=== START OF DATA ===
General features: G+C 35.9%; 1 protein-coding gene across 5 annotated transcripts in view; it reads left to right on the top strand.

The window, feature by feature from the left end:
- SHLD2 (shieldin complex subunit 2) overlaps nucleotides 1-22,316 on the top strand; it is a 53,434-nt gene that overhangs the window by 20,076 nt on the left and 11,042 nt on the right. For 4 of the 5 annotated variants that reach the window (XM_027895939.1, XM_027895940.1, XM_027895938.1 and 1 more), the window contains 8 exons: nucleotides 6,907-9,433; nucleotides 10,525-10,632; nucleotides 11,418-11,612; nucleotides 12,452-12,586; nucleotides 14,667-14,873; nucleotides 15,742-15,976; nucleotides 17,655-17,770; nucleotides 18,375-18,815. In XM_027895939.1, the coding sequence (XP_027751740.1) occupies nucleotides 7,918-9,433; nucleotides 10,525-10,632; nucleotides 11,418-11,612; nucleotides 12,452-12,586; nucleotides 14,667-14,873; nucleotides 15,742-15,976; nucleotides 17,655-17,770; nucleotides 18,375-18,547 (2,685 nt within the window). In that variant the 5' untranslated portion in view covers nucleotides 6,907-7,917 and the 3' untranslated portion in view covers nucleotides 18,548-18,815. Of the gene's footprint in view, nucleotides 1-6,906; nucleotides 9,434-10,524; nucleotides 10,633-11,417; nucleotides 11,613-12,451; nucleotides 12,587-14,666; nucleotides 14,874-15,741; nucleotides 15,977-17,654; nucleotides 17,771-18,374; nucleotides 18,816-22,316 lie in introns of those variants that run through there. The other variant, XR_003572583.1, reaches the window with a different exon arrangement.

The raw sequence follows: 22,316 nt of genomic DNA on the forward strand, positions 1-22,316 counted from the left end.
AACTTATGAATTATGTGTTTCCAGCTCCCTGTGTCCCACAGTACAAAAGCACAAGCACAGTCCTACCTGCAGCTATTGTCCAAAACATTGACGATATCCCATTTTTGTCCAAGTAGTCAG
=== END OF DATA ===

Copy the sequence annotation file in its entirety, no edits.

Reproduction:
General features: G+C 35.9%; 1 protein-coding gene across 5 annotated transcripts in view; it reads left to right on the top strand.

The window, feature by feature from the left end:
- SHLD2 (shieldin complex subunit 2) overlaps nucleotides 1-22,316 on the top strand; it is a 53,434-nt gene that overhangs the window by 20,076 nt on the left and 11,042 nt on the right. For 4 of the 5 annotated variants that reach the window (XM_027895939.1, XM_027895940.1, XM_027895938.1 and 1 more), the window contains 8 exons: nucleotides 6,907-9,433; nucleotides 10,525-10,632; nucleotides 11,418-11,612; nucleotides 12,452-12,586; nucleotides 14,667-14,873; nucleotides 15,742-15,976; nucleotides 17,655-17,770; nucleotides 18,375-18,815. In XM_027895939.1, the coding sequence (XP_027751740.1) occupies nucleotides 7,918-9,433; nucleotides 10,525-10,632; nucleotides 11,418-11,612; nucleotides 12,452-12,586; nucleotides 14,667-14,873; nucleotides 15,742-15,976; nucleotides 17,655-17,770; nucleotides 18,375-18,547 (2,685 nt within the window). In that variant the 5' untranslated portion in view covers nucleotides 6,907-7,917 and the 3' untranslated portion in view covers nucleotides 18,548-18,815. Of the gene's footprint in view, nucleotides 1-6,906; nucleotides 9,434-10,524; nucleotides 10,633-11,417; nucleotides 11,613-12,451; nucleotides 12,587-14,666; nucleotides 14,874-15,741; nucleotides 15,977-17,654; nucleotides 17,771-18,374; nucleotides 18,816-22,316 lie in introns of those variants that run through there. The other variant, XR_003572583.1, reaches the window with a different exon arrangement.

The raw sequence follows: 22,316 nt of genomic DNA on the forward strand, positions 1-22,316 counted from the left end.
AACTTATGAATTATGTGTTTCCAGCTCCCTGTGTCCCACAGTACAAAAGCACAAGCACAGTCCTACCTGCAGCTATTGTCCAAAACATTGACGATATCCCATTTTTGTCCAAGTAGTCAG